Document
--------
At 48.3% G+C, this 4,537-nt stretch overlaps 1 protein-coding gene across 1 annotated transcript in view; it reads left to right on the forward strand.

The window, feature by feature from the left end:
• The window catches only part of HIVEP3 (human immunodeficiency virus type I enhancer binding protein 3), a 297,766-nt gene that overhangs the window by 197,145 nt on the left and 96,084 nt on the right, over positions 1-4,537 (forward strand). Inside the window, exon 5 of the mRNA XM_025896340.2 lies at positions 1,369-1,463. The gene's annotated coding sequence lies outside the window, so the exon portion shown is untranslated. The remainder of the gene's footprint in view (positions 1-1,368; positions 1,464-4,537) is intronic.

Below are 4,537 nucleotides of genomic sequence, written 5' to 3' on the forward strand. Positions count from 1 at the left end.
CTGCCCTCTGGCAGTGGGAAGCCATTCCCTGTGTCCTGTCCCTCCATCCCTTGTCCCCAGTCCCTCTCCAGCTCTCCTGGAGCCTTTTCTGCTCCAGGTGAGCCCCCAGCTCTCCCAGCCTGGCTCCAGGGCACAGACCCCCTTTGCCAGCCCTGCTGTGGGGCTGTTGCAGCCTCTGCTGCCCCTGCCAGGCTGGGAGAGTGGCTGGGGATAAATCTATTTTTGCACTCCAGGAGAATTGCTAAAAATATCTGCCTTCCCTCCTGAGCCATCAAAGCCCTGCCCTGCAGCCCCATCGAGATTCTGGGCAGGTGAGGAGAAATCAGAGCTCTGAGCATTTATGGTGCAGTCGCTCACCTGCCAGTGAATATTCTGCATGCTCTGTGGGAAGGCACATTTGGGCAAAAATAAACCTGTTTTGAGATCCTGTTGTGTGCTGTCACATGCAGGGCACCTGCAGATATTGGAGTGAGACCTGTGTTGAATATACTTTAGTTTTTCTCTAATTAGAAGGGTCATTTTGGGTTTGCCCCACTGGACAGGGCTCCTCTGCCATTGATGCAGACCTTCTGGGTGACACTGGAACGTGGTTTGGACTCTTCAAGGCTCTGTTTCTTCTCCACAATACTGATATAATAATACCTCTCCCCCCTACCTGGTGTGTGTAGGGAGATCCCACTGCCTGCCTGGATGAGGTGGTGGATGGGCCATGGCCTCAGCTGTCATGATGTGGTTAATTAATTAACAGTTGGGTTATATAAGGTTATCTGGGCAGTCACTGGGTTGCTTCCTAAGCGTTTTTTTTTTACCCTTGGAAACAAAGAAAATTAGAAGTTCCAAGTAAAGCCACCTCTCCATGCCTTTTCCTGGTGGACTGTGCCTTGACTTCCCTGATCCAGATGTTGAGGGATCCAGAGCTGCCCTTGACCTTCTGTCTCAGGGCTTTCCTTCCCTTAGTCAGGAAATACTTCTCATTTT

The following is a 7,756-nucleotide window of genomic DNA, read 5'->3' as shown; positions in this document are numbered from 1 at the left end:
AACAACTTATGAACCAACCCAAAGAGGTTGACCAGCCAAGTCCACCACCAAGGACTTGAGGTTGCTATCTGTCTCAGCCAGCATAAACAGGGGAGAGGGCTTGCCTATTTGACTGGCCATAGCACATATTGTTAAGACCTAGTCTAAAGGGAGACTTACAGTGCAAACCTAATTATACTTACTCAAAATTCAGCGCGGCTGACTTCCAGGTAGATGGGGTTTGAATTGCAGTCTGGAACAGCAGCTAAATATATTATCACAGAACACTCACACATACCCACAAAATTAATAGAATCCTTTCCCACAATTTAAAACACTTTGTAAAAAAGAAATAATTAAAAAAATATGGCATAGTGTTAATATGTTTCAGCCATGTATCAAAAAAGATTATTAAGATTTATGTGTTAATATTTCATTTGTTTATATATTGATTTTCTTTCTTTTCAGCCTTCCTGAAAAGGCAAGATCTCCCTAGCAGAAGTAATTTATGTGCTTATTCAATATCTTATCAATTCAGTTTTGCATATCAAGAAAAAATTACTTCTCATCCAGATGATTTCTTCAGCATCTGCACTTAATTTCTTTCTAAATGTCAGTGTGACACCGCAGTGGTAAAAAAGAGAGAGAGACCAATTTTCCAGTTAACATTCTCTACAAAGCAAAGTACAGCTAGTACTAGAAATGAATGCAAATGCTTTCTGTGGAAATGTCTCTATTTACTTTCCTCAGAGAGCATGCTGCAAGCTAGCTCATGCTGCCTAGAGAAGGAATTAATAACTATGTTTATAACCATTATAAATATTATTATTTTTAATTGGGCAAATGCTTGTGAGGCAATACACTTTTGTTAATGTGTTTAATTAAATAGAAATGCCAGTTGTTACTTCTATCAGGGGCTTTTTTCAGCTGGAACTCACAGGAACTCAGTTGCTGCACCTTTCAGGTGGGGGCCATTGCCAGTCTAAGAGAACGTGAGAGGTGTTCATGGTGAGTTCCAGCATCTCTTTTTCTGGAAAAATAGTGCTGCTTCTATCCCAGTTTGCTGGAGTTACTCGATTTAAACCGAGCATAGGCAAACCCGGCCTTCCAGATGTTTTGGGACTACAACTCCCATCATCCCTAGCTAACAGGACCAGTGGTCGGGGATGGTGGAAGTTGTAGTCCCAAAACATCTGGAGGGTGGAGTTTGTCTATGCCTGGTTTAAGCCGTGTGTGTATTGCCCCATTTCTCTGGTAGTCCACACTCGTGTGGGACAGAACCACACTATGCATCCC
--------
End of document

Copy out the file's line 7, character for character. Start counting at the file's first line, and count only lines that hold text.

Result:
AACAACTTATGAACCAACCCAAAGAGGTTGACCAGCCAAGTCCACCACCAAGGACTTGAGGTTGCTATCTGTCTCAGCCAGCATAAACAGGGGAGAGGGCTTGCCTATTTGACTGGCCATAGCACATATTGTTAAGACCTAGTCTAAAGGGAGACTTACAGTGCAAACCTAATTATACTTACTCAAAATTCAGCGCGGCTGACTTCCAGGTAGATGGGGTTTGAATTGCAGTCTGGAACAGCAGCTAAATATATTATCACAGAACACTCACACATACCCACAAAATTAATAGAATCCTTTCCCACAATTTAAAACACTTTGTAAAAAAGAAATAATTAAAAAAATATGGCATAGTGTTAATATGTTTCAGCCATGTATCAAAAAAGATTATTAAGATTTATGTGTTAATATTTCATTTGTTTATATATTGATTTTCTTTCTTTTCAGCCTTCCTGAAAAGGCAAGATCTCCCTAGCAGAAGTAATTTATGTGCTTATTCAATATCTTATCAATTCAGTTTTGCATATCAAGAAAAAATTACTTCTCATCCAGATGATTTCTTCAGCATCTGCACTTAATTTCTTTCTAAATGTCAGTGTGACACCGCAGTGGTAAAAAAGAGAGAGAGACCAATTTTCCAGTTAACATTCTCTACAAAGCAAAGTACAGCTAGTACTAGAAATGAATGCAAATGCTTTCTGTGGAAATGTCTCTATTTACTTTCCTCAGAGAGCATGCTGCAAGCTAGCTCATGCTGCCTAGAGAAGGAATTAATAACTATGTTTATAACCATTATAAATATTATTATTTTTAATTGGGCAAATGCTTGTGAGGCAATACACTTTTGTTAATGTGTTTAATTAAATAGAAATGCCAGTTGTTACTTCTATCAGGGGCTTTTTTCAGCTGGAACTCACAGGAACTCAGTTGCTGCACCTTTCAGGTGGGGGCCATTGCCAGTCTAAGAGAACGTGAGAGGTGTTCATGGTGAGTTCCAGCATCTCTTTTTCTGGAAAAATAGTGCTGCTTCTATCCCAGTTTGCTGGAGTTACTCGATTTAAACCGAGCATAGGCAAACCCGGCCTTCCAGATGTTTTGGGACTACAACTCCCATCATCCCTAGCTAACAGGACCAGTGGTCGGGGATGGTGGAAGTTGTAGTCCCAAAACATCTGGAGGGTGGAGTTTGTCTATGCCTGGTTTAAGCCGTGTGTGTATTGCCCCATTTCTCTGGTAGTCCACACTCGTGTGGGACAGAACCACACTATGCATCCC